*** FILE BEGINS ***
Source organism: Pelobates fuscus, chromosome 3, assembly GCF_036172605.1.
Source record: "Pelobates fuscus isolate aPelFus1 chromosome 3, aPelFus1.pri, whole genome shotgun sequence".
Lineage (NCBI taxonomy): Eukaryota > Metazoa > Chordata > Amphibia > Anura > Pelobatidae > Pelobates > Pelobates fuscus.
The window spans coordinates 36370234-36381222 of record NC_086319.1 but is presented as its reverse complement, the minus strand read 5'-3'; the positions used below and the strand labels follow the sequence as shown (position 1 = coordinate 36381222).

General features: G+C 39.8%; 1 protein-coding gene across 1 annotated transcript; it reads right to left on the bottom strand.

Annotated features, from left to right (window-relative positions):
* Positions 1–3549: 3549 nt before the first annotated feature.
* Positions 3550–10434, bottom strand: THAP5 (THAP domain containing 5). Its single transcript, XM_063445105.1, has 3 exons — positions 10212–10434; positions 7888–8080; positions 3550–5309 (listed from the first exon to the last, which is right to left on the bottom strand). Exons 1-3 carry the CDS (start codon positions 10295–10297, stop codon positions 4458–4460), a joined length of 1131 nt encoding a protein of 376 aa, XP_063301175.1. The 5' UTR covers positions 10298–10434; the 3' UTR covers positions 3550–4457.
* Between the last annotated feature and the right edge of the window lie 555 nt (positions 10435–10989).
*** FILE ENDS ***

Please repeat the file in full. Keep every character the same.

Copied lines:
Source organism: Pelobates fuscus, chromosome 3, assembly GCF_036172605.1.
Source record: "Pelobates fuscus isolate aPelFus1 chromosome 3, aPelFus1.pri, whole genome shotgun sequence".
Lineage (NCBI taxonomy): Eukaryota > Metazoa > Chordata > Amphibia > Anura > Pelobatidae > Pelobates > Pelobates fuscus.
The window spans coordinates 36370234-36381222 of record NC_086319.1 but is presented as its reverse complement, the minus strand read 5'-3'; the positions used below and the strand labels follow the sequence as shown (position 1 = coordinate 36381222).

General features: G+C 39.8%; 1 protein-coding gene across 1 annotated transcript; it reads right to left on the bottom strand.

Annotated features, from left to right (window-relative positions):
* Positions 1–3549: 3549 nt before the first annotated feature.
* Positions 3550–10434, bottom strand: THAP5 (THAP domain containing 5). Its single transcript, XM_063445105.1, has 3 exons — positions 10212–10434; positions 7888–8080; positions 3550–5309 (listed from the first exon to the last, which is right to left on the bottom strand). Exons 1-3 carry the CDS (start codon positions 10295–10297, stop codon positions 4458–4460), a joined length of 1131 nt encoding a protein of 376 aa, XP_063301175.1. The 5' UTR covers positions 10298–10434; the 3' UTR covers positions 3550–4457.
* Between the last annotated feature and the right edge of the window lie 555 nt (positions 10435–10989).